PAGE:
Miami Dolphins seeing real culture change

Nov 20, 2016; Los Angeles, CA, USA; Miami Dolphins head coach Adam Gase during the second half of a NFL football game against the Los Angeles Rams at Los Angeles Memorial Coliseum. Mandatory Credit: Kirby Lee-USA TODAY Sports
Nov 20, 2016; Los Angeles, CA, USA; Miami Dolphins head coach Adam Gase during the second half of a NFL football game against the Los Angeles Rams at Los Angeles Memorial Coliseum. Mandatory Credit: Kirby Lee-USA TODAY Sports /

Waking up this morning it’s still easy to wonder if yesterday’s huge Miami Dolphins come from behind win with 4:00 minutes left in the game was real or just a dream. shows the standings and it was real.

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You would think that the Miami Dolphins had won the Super Bowl or made it to the playoffs instead of just beating an L.A. Rams team who is below .500. For 56 minutes the Dolphins were lifeless but as we now know, Ryan Tannehill took control and the battered offensive line found some rhythm.

Sunday’s game isn’t going to be on of those games that people talk about a year or two from now. Hell they might not be talking about that game two months from now unless Miami makes the playoffs by a singular win. Instead, yesterday’s game showcased the change in attitude and culture that has been so lacking.

Culture change is something that the Dolphins have been preaching for the last few years but in reality it goes back almost a decade or more. The Dolphins have only known how to lose and games like Sunday would have been yet another loss in the column. This however isn’t the same Dolphins team.

Adam Gase has the team believing in themselves and his system. Vance Joseph has the defense believing that they can go out and win every down not every series. Don’t be fooled by the five game winning streak, the Dolphins have a lot of holes, a lot of weaknesses, lack of depth at almost every position, and are young. But they believe.

Losing in itself is a culture. Once it has taken root in a franchise, it doesn’t leave. It’s hard to get rid of and sometimes winning a few games doesn’t make it go away. In 2008 the Dolphins were in dire need of a culture change. Losing under Dave Wannstedt in his final years coupled with Nick Saban’s dismal two years and then Cam Cameron’s singular season blunder, Miami needed change.

Bill Parcells should have been that change but the culture under Parcells never came close to the stigma of Parcells. Instead, Parcells sat back and let Jeff Ireland and Tony Sparano drive the team into the ground with bad personnel decisions, bad coaching, and in fighting that would eventually cost the team years of opportunities.

The Dolphins however made the post-season in that 2008 season winning the AFC East. The success of that season however was more on the legs of the “Wild Cat” than anything the Dolphins were doing right. Miami kept the formation for another year with none of the same success. Eventually the poor drafting of Parcells and Ireland and the poor coaching of Sparano doomed the franchise.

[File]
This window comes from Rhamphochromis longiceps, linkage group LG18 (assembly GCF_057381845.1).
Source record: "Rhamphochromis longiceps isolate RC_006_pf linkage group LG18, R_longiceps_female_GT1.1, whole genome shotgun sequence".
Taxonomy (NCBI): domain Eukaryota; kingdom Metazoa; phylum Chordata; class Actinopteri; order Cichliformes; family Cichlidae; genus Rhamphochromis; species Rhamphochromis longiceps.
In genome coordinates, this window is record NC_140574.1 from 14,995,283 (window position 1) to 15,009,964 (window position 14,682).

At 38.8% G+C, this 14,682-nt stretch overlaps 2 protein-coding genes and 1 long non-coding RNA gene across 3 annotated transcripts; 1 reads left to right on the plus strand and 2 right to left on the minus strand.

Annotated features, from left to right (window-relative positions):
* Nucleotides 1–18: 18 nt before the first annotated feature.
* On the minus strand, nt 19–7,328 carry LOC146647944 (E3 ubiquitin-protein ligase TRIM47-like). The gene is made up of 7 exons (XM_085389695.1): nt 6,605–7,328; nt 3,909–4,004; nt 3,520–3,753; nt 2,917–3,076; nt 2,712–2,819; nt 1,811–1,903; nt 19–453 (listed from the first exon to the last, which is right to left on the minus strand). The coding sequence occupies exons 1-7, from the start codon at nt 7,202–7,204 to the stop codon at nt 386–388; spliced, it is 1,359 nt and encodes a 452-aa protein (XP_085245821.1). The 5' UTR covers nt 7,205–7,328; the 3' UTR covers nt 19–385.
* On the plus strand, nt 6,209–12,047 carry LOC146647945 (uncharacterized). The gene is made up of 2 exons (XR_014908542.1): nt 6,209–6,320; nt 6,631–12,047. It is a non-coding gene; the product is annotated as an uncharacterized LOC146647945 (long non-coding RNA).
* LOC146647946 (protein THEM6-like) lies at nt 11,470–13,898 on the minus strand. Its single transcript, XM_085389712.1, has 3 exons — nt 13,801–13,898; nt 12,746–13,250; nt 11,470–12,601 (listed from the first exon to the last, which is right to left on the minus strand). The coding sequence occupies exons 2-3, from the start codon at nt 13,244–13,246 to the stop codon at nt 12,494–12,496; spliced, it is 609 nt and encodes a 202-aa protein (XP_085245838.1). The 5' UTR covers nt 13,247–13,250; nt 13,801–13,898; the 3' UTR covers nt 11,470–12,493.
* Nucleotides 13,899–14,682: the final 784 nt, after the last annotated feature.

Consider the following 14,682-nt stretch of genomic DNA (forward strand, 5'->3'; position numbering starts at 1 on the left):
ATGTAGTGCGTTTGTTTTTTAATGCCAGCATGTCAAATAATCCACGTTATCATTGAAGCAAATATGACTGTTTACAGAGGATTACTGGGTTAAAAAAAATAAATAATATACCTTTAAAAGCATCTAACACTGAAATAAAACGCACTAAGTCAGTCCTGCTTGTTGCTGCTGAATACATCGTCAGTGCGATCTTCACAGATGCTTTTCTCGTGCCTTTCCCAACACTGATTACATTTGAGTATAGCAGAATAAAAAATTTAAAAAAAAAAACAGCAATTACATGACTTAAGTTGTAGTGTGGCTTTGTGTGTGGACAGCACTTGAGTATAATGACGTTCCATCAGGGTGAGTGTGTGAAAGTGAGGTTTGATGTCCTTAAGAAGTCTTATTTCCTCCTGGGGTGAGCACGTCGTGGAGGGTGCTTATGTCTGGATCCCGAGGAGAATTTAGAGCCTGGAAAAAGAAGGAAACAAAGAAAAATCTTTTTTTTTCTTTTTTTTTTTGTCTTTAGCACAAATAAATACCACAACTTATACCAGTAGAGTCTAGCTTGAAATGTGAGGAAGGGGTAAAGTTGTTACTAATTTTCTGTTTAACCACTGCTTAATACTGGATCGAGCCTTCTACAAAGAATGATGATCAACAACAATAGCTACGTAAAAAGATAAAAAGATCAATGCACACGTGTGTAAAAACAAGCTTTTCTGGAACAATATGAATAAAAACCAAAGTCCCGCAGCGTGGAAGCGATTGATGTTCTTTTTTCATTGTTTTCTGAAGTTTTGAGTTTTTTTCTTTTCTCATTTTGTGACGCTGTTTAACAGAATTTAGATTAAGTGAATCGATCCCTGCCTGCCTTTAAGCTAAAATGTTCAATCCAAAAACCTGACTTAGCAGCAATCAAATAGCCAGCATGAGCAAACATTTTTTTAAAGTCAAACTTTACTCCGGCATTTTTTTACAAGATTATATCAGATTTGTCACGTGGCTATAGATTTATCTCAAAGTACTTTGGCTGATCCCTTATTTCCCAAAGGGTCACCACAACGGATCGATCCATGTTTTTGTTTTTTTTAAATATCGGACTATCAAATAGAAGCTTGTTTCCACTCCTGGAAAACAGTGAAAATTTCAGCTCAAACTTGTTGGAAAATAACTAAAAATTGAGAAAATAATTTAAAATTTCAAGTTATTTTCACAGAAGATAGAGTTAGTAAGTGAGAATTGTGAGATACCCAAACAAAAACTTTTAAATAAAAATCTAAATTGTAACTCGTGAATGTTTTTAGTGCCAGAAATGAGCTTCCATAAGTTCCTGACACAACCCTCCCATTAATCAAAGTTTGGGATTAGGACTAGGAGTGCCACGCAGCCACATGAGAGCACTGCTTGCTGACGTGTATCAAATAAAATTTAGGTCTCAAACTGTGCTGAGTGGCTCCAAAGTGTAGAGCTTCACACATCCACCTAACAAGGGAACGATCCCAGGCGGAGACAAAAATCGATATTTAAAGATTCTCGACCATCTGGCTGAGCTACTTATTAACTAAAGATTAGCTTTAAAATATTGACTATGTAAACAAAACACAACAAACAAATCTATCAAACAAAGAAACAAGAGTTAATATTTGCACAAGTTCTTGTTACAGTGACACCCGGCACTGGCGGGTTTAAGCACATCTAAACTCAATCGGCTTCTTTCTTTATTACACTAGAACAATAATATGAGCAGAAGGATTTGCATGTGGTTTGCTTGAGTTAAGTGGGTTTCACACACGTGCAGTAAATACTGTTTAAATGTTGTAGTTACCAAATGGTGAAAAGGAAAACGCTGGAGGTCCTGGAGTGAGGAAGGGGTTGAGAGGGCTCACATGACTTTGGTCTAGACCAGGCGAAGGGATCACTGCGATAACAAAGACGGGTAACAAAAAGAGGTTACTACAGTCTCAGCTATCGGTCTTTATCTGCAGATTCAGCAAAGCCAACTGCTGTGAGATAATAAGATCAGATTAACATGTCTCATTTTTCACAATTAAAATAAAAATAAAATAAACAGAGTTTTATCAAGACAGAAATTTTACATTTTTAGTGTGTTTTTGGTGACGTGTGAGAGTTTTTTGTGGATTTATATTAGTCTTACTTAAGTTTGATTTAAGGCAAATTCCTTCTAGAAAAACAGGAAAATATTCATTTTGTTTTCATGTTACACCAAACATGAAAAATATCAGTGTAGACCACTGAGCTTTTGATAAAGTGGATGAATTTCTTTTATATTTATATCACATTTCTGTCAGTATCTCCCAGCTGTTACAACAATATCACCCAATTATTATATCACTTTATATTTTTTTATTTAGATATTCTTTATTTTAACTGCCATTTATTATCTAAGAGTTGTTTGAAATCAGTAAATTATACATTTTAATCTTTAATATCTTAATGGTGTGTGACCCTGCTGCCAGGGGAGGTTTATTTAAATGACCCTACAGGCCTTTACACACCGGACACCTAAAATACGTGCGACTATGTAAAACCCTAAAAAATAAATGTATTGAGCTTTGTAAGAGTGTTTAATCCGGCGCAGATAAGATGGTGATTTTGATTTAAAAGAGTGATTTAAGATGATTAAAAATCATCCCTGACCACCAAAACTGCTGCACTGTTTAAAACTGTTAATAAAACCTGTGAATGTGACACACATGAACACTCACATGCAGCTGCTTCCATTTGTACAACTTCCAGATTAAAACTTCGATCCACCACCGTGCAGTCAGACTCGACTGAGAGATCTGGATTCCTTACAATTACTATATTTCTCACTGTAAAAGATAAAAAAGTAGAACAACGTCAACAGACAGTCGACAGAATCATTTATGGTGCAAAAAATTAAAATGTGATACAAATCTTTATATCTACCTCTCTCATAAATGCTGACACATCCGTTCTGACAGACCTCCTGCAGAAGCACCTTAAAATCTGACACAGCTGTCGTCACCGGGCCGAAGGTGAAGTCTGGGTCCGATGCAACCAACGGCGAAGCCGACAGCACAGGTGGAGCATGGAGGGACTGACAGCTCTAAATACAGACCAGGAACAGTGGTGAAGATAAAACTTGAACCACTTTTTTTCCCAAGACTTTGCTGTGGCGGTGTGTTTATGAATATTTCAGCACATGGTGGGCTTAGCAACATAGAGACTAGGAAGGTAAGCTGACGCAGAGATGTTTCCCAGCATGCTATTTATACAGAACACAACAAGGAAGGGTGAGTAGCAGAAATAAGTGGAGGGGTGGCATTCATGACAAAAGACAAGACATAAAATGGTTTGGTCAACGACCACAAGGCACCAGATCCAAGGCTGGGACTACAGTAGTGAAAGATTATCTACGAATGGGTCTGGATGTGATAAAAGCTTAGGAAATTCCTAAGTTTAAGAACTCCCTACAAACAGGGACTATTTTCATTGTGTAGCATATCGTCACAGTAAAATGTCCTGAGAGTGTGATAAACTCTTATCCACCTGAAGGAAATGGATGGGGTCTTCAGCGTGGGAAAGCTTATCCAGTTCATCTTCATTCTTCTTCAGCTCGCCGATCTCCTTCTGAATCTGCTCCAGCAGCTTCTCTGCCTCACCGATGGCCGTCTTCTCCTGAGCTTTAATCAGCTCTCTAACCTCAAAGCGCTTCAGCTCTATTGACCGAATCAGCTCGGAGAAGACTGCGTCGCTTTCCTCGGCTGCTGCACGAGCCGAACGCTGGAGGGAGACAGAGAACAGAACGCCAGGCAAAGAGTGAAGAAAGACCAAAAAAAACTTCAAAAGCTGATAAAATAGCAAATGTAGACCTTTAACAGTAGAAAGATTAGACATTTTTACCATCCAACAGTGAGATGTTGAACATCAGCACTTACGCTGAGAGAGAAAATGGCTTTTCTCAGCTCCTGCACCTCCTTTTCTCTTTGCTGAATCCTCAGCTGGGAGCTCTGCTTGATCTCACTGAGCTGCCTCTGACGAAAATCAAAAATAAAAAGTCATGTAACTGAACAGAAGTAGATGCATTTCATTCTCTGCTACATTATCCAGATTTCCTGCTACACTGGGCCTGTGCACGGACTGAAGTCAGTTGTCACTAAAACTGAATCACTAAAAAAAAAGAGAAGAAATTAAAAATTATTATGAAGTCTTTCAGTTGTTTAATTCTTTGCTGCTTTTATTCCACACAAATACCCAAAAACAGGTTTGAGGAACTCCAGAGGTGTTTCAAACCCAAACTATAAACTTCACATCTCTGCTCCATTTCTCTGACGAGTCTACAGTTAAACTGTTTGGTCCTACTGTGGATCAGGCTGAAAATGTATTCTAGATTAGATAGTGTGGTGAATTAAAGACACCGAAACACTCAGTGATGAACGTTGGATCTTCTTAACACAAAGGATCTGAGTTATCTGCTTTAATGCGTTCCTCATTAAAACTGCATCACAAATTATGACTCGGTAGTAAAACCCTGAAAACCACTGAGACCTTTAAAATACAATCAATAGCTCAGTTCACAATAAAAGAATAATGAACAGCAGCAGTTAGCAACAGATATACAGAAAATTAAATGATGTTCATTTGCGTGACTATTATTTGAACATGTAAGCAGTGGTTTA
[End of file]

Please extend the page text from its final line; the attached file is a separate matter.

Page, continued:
Losing breeds losing and when Joe Philbin arrived again people thought there was real change on the horizon. After all Philbin was coming from a very successful Green Bay Packer team. Instead the Dolphins continued to spiral downward.

So what happened? Well for starters, Adam Gase happened.

Gase is nothing like Sparano or Philbin. He isn’t a tough as nails coach who demands anything from his players. He earns respect and only demands that the players put in the effort but unlike his predecessors, Gase coaches.

This has been a singular issue with the Dolphins as many former players go on to have better careers once out of Miami. Gase is taking inexperienced players or players who have struggled and is making them better. He is coaching them.

Gase made two big statements this year that clearly got his message across to his team. A message that said get on board or get the hell out. First he benched Byron Maxwell in favor of the younger more inexperienced Tony Lippett. Lippett is getting better the more he plays. Maxwell is back because Xavien Howard got injured.

The message was received as Maxwell too is playing much better. Gase’s second move was to get rid of Billy Turner and Dallas Thomas. Two offensive line liabilities who had no business being on the squad. Miami, ironically, hasn’t lost since.

Overall the point is that the culture in Miami is indeed starting to turn. The players are feeling different in the locker room as Jarvis Landry pointed out last week when he said he has never felt what he is feeling now inside the Dolphins locker room. Winning is contagious and it breeds more winning.

The Dolphins are not winning by gimmicks and they are not winning because they have some ace player who just joined the roster. Hell they are not winning because everyone is healthy. They are winning because they are not quitting. They believe they can win and they showed that on Sunday.

There is a long way to go before anyone says the culture has indeed changed for good but it’s obvious that for the first time in over a decade, the Dolphins are at least heading the right way out of that dark tunnel.